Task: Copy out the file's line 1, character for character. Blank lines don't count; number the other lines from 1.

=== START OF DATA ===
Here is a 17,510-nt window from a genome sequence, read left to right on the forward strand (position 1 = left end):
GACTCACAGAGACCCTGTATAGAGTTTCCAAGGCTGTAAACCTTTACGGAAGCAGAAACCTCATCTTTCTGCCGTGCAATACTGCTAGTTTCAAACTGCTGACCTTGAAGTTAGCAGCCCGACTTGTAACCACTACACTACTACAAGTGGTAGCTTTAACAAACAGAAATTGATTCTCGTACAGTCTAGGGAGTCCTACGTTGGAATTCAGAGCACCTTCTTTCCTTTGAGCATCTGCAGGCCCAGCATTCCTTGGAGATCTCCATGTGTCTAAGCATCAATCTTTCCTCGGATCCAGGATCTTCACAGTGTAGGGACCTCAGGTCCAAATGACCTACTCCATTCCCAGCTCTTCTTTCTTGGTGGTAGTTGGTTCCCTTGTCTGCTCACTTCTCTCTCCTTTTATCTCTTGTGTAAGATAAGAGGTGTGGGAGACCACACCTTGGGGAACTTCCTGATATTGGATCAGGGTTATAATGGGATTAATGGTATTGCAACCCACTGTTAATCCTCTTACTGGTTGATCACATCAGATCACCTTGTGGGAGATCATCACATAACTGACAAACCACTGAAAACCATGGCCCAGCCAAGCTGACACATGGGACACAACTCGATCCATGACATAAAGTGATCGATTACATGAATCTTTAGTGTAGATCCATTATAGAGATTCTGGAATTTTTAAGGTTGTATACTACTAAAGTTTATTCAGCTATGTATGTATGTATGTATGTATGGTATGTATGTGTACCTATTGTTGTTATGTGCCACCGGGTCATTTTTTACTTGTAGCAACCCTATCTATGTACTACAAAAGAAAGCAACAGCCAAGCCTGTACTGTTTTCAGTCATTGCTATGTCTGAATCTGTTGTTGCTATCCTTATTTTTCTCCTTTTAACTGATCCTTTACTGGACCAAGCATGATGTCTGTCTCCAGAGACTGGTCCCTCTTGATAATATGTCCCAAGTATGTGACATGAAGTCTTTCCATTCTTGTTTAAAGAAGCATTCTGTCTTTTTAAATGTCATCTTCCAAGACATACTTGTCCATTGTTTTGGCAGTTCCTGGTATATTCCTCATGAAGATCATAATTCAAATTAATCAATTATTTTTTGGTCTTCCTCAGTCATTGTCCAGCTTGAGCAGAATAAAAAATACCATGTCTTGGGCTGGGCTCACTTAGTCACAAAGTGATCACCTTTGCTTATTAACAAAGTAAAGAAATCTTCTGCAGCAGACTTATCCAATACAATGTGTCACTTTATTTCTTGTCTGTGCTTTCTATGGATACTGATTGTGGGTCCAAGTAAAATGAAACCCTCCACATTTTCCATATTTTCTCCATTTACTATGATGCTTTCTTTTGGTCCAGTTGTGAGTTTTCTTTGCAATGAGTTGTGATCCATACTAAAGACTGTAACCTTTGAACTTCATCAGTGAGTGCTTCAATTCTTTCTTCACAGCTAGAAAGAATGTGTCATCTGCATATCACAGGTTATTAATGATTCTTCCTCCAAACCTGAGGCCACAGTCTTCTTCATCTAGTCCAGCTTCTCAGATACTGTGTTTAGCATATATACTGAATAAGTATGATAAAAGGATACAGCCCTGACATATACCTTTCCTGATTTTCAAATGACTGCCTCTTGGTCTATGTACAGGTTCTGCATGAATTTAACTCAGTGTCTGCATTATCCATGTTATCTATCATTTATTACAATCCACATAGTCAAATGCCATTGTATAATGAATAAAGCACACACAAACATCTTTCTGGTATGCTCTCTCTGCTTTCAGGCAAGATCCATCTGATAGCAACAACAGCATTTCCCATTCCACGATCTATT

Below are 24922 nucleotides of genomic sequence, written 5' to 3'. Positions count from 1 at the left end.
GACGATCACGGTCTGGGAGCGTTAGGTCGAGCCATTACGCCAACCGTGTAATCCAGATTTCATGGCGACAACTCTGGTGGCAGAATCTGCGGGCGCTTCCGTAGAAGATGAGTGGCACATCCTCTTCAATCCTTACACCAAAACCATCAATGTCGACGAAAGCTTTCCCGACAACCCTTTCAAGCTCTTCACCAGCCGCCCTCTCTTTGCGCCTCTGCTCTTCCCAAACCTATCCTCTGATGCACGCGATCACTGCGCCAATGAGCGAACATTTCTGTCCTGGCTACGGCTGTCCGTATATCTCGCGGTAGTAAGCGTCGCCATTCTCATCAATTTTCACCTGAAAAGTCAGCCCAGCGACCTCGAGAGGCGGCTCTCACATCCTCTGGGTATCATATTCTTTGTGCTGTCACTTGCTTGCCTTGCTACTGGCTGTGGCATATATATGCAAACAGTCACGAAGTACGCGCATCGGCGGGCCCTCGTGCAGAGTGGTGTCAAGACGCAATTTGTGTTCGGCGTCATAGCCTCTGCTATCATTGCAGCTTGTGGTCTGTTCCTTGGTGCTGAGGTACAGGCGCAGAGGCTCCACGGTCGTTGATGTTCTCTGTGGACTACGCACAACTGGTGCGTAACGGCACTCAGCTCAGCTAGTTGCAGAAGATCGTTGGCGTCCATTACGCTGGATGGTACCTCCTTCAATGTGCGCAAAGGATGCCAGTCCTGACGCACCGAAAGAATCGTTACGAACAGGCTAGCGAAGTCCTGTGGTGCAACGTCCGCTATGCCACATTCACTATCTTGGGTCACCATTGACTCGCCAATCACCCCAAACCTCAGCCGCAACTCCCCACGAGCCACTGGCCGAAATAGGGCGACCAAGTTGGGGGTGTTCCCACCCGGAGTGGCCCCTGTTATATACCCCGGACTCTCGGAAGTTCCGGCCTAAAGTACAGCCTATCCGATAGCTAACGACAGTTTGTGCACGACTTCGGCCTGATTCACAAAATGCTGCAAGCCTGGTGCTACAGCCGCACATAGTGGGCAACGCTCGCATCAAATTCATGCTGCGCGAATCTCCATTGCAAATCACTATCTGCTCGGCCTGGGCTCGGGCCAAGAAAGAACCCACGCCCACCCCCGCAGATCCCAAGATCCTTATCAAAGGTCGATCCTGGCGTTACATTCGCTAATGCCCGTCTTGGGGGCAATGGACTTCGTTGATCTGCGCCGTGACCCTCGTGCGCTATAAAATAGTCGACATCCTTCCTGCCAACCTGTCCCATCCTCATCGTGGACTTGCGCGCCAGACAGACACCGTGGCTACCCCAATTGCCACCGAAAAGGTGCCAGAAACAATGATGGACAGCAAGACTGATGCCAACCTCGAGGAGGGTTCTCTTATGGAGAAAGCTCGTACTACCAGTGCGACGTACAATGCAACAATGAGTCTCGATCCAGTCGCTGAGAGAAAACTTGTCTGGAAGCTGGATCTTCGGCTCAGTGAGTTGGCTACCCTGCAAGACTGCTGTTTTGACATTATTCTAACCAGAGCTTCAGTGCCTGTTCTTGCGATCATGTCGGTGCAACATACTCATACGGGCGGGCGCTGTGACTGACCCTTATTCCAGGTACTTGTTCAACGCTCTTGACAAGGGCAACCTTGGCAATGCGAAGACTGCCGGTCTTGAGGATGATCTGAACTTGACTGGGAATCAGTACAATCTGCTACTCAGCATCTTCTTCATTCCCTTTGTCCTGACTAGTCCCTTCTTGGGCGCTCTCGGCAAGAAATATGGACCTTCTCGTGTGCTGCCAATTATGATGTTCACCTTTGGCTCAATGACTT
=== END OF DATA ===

Here is a 17,510-nt window from a genome sequence, read left to right on the forward strand (position 1 = left end):